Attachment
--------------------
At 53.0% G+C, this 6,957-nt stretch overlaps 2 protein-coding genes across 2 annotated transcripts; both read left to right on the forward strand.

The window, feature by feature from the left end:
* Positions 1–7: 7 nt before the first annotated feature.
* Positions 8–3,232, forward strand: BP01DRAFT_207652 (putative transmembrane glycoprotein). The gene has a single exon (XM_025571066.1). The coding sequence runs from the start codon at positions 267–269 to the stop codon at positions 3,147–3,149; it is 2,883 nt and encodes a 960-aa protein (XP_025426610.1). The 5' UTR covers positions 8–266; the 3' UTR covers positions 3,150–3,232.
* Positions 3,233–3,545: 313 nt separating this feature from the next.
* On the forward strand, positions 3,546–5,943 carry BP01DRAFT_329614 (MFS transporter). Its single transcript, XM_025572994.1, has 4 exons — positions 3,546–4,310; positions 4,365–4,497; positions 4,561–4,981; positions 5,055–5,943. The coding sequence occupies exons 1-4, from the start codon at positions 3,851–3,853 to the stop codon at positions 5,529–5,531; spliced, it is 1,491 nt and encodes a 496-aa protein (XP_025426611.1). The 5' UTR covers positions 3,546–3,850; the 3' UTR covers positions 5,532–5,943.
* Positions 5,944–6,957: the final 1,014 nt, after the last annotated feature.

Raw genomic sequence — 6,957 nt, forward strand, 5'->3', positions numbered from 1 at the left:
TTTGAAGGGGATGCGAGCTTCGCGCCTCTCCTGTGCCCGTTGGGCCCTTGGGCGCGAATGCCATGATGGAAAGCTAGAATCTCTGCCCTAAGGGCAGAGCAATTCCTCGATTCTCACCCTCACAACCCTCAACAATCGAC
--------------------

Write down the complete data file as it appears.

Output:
At 53.0% G+C, this 6,957-nt stretch overlaps 2 protein-coding genes across 2 annotated transcripts; both read left to right on the forward strand.

The window, feature by feature from the left end:
* Positions 1–7: 7 nt before the first annotated feature.
* Positions 8–3,232, forward strand: BP01DRAFT_207652 (putative transmembrane glycoprotein). The gene has a single exon (XM_025571066.1). The coding sequence runs from the start codon at positions 267–269 to the stop codon at positions 3,147–3,149; it is 2,883 nt and encodes a 960-aa protein (XP_025426610.1). The 5' UTR covers positions 8–266; the 3' UTR covers positions 3,150–3,232.
* Positions 3,233–3,545: 313 nt separating this feature from the next.
* On the forward strand, positions 3,546–5,943 carry BP01DRAFT_329614 (MFS transporter). Its single transcript, XM_025572994.1, has 4 exons — positions 3,546–4,310; positions 4,365–4,497; positions 4,561–4,981; positions 5,055–5,943. The coding sequence occupies exons 1-4, from the start codon at positions 3,851–3,853 to the stop codon at positions 5,529–5,531; spliced, it is 1,491 nt and encodes a 496-aa protein (XP_025426611.1). The 5' UTR covers positions 3,546–3,850; the 3' UTR covers positions 5,532–5,943.
* Positions 5,944–6,957: the final 1,014 nt, after the last annotated feature.

Raw genomic sequence — 6,957 nt, forward strand, 5'->3', positions numbered from 1 at the left:
TTTGAAGGGGATGCGAGCTTCGCGCCTCTCCTGTGCCCGTTGGGCCCTTGGGCGCGAATGCCATGATGGAAAGCTAGAATCTCTGCCCTAAGGGCAGAGCAATTCCTCGATTCTCACCCTCACAACCCTCAACAATCGAC